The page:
Applied Learning

Student Research

Research opportunities are available to chemistry students throughout the year, especially in the summer. Advanced courses provide opportunities for independent study and extensive research. January Term also provides an excellent vehicle for these activities, as independent projects can be set up on or off campus.

Students have participated in summer research programs at Luther and at institutions such as:

  • University of Washington
  • New York University
  • The Mayo Clinic
  • Northwestern University
  • Boston University
  • University of Iowa
  • University of Georgia
  • University of Minnesota
  • Montana State University
  • University of Massachusetts
  • Iowa State University

Through these programs, students can explore the specific facets of chemistry research that often help them direct their careers after graduation. These programs also provide students with valuable contacts in the scientific community.

Faculty Research Interests

Below are short descriptions of some of the research areas studied by Luther chemistry faculty. Students interested in becoming involved in one of these areas of research should contact the faculty member directly.

Brad Chamberlain

Sustainable Polymers

Principal investigations focus upon the synthesis of initiators and monomers for the development of sustainable polymers (i.e., plastics that are environmentally responsible from both beginning-of-life and end-of-life perspectives). Current projects include the development of (1) titanium- and tantalum-based initiators for the stereo-controlled polymerization of D,L-lactide (a biorenewable monomer derived from corn and/or sugar cane), and (2) novel lactone monomers derived from plant-based fatty acids.

Jack Hedstrom

Correlation of optical spectroscopies to molecular structure; Laser spectroscopy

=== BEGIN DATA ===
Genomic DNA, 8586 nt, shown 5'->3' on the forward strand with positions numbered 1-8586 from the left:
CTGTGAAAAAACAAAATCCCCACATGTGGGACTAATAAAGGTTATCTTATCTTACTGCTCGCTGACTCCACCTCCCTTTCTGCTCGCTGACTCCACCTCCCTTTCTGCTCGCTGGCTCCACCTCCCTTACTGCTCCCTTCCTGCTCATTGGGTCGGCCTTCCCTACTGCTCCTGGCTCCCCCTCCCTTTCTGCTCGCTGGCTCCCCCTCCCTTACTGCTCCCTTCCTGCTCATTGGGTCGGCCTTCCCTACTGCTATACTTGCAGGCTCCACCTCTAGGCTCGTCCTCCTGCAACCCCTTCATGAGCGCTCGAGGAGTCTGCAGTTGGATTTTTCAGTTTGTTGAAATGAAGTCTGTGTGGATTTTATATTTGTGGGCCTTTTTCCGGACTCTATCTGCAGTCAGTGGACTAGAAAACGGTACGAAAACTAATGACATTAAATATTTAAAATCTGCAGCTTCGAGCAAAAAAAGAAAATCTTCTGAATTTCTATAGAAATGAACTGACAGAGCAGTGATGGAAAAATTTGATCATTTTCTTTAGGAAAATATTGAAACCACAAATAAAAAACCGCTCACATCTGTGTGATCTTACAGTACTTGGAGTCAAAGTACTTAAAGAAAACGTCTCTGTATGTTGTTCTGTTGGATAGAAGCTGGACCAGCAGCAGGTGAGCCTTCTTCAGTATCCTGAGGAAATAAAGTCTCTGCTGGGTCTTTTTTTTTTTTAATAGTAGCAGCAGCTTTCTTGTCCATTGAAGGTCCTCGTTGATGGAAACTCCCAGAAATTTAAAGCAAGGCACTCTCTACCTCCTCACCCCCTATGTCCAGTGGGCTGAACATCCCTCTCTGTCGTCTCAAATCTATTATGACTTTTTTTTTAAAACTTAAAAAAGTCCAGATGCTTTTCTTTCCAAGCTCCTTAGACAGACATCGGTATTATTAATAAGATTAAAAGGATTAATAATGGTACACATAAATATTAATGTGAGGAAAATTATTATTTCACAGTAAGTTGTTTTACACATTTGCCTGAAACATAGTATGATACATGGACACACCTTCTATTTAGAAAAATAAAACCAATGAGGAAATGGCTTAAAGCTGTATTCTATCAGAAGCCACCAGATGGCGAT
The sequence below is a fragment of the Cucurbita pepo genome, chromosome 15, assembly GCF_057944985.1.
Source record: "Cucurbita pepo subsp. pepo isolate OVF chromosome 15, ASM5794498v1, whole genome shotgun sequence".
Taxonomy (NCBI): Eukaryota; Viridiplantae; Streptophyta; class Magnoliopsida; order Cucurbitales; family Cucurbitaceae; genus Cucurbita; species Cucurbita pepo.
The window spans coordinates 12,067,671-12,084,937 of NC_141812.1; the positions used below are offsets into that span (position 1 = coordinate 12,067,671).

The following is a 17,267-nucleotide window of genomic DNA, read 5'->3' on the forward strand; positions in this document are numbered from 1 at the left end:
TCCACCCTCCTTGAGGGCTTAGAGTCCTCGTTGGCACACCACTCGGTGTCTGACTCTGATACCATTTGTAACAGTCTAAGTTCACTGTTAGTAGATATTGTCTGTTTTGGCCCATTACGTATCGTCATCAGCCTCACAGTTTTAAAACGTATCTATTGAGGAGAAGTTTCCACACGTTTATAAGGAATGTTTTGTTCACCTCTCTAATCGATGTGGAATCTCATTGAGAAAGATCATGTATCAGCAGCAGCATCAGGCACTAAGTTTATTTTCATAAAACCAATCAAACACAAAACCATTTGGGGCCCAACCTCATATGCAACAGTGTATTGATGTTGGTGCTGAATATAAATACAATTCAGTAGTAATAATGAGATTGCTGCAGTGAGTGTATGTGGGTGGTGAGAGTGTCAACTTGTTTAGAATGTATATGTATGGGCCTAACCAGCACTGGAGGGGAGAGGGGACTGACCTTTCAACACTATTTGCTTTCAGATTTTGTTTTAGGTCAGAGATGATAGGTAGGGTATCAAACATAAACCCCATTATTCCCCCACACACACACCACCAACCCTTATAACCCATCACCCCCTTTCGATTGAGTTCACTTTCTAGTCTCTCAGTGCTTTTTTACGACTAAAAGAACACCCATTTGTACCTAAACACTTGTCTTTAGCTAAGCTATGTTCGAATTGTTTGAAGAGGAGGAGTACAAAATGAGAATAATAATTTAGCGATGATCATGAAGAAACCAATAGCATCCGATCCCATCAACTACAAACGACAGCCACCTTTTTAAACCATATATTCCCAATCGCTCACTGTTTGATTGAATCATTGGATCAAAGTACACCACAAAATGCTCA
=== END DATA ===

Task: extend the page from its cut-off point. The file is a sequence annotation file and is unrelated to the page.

Principle investigations have used pulsed-lasers, circular dichroism, and fluorescence energy transfer to determine protein conformations.

John Jefferson

Lipid Research

The metabolism and intracellular transport of lipids are two areas of biochemistry that especially interest me. With the use of fluorescent analogs of cholesterol and sphingolipids, I am investigating how cells internalize and modify these molecules. My work involves both model liposome-membranes as well as fluorescent microscopy on cultured cells to answer biochemical questions pertaining to the mechanisms of these processes. The majority of my training in this field came from my postdoctoral experience in the Laboratory of Dr. Fred Schroeder (1988-1991), currently at Texas A&M and a recent sabbatical from Luther College (2000-2001) in the laboratory of Dr. Richard Pagano of the Mayo Clinic.

Claude Mertzenich

Green Chemistry; Template-directed Solid-State Synthesis

Visit Professor Mertzenich’s research page for more information.

Olga Michels

Host-guest Supramolecular Photochemistry and Photophysics (with applications to biology and/or the environment)

We are interested in studying how the structure of a photochemical probe (or guest) can affect its ability to interact with a relevant supramolecular structure (i.e.: host). Past projects in the lab studied porphyrin probes and how they interact with protein solutions and environmental pollutants (PCBs, polyaromatic hydrocarbons, furans) interacting with cyclodextrins. Using various fluorescence spectroscopy techniques in combination with NMR, UV-Vis spectroscopy and other tools at our disposal, our goal is to learn about the interactions of various guests and hosts and contribute to the larger knowledge in the field of supramolecular science.